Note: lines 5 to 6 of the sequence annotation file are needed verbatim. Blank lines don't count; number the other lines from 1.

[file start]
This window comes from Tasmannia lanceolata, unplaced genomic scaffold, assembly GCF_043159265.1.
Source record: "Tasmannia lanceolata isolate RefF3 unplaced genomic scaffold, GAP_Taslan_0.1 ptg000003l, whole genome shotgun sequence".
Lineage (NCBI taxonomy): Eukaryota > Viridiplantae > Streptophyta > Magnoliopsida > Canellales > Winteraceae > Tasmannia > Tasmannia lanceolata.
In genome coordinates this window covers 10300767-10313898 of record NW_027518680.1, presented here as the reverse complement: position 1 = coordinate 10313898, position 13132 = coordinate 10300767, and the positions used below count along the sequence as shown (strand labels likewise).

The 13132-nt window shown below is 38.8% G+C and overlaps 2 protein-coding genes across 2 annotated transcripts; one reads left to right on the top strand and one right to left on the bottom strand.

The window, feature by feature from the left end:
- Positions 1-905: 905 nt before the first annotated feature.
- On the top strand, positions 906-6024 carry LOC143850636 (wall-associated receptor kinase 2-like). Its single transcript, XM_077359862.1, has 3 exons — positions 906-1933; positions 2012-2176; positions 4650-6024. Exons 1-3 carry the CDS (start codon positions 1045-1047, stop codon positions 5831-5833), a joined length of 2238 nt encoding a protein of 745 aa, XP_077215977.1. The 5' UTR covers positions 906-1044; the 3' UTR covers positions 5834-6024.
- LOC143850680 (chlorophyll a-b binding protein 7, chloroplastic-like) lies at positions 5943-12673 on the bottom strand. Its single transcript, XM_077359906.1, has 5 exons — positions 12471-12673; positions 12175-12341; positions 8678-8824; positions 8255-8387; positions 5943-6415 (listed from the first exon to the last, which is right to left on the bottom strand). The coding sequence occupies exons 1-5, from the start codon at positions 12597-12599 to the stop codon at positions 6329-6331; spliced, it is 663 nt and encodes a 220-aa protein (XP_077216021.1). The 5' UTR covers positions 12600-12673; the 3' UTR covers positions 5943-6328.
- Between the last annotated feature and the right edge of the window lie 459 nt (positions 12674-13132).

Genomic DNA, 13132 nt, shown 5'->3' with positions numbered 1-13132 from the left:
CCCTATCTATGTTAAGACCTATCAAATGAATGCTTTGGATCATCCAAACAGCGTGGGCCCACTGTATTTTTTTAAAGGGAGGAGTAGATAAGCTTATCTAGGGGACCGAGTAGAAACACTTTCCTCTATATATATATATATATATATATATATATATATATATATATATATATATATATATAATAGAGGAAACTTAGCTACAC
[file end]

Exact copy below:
The 13132-nt window shown below is 38.8% G+C and overlaps 2 protein-coding genes across 2 annotated transcripts; one reads left to right on the top strand and one right to left on the bottom strand.

The window, feature by feature from the left end: